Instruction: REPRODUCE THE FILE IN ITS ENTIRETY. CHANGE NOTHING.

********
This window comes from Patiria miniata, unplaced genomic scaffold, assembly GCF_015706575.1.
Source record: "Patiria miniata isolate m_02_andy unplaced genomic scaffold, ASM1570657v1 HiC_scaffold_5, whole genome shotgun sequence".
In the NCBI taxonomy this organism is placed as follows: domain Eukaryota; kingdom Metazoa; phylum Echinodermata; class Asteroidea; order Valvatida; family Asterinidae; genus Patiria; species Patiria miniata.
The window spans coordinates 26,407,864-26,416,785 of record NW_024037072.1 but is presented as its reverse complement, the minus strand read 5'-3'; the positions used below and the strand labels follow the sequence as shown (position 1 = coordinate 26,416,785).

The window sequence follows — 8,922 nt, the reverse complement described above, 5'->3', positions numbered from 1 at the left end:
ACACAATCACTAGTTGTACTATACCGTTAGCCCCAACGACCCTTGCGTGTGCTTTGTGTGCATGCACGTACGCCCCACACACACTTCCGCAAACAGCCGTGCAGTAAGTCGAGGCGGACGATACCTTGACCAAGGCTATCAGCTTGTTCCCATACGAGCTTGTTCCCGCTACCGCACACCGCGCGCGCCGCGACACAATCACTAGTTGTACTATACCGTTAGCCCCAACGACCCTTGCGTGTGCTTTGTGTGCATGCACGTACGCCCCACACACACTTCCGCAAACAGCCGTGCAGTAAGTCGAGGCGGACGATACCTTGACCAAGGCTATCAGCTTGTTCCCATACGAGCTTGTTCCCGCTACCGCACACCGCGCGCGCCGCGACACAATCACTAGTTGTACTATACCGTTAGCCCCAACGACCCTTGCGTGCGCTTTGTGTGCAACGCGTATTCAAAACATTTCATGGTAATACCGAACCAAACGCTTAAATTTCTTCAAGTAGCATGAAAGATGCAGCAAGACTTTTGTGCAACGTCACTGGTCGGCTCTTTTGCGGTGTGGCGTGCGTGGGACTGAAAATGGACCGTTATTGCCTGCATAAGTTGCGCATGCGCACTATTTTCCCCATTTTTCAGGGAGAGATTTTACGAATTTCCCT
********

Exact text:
This window comes from Patiria miniata, unplaced genomic scaffold, assembly GCF_015706575.1.
Source record: "Patiria miniata isolate m_02_andy unplaced genomic scaffold, ASM1570657v1 HiC_scaffold_5, whole genome shotgun sequence".
In the NCBI taxonomy this organism is placed as follows: domain Eukaryota; kingdom Metazoa; phylum Echinodermata; class Asteroidea; order Valvatida; family Asterinidae; genus Patiria; species Patiria miniata.
The window spans coordinates 26,407,864-26,416,785 of record NW_024037072.1 but is presented as its reverse complement, the minus strand read 5'-3'; the positions used below and the strand labels follow the sequence as shown (position 1 = coordinate 26,416,785).

The window sequence follows — 8,922 nt, the reverse complement described above, 5'->3', positions numbered from 1 at the left end:
ACACAATCACTAGTTGTACTATACCGTTAGCCCCAACGACCCTTGCGTGTGCTTTGTGTGCATGCACGTACGCCCCACACACACTTCCGCAAACAGCCGTGCAGTAAGTCGAGGCGGACGATACCTTGACCAAGGCTATCAGCTTGTTCCCATACGAGCTTGTTCCCGCTACCGCACACCGCGCGCGCCGCGACACAATCACTAGTTGTACTATACCGTTAGCCCCAACGACCCTTGCGTGTGCTTTGTGTGCATGCACGTACGCCCCACACACACTTCCGCAAACAGCCGTGCAGTAAGTCGAGGCGGACGATACCTTGACCAAGGCTATCAGCTTGTTCCCATACGAGCTTGTTCCCGCTACCGCACACCGCGCGCGCCGCGACACAATCACTAGTTGTACTATACCGTTAGCCCCAACGACCCTTGCGTGCGCTTTGTGTGCAACGCGTATTCAAAACATTTCATGGTAATACCGAACCAAACGCTTAAATTTCTTCAAGTAGCATGAAAGATGCAGCAAGACTTTTGTGCAACGTCACTGGTCGGCTCTTTTGCGGTGTGGCGTGCGTGGGACTGAAAATGGACCGTTATTGCCTGCATAAGTTGCGCATGCGCACTATTTTCCCCATTTTTCAGGGAGAGATTTTACGAATTTCCCT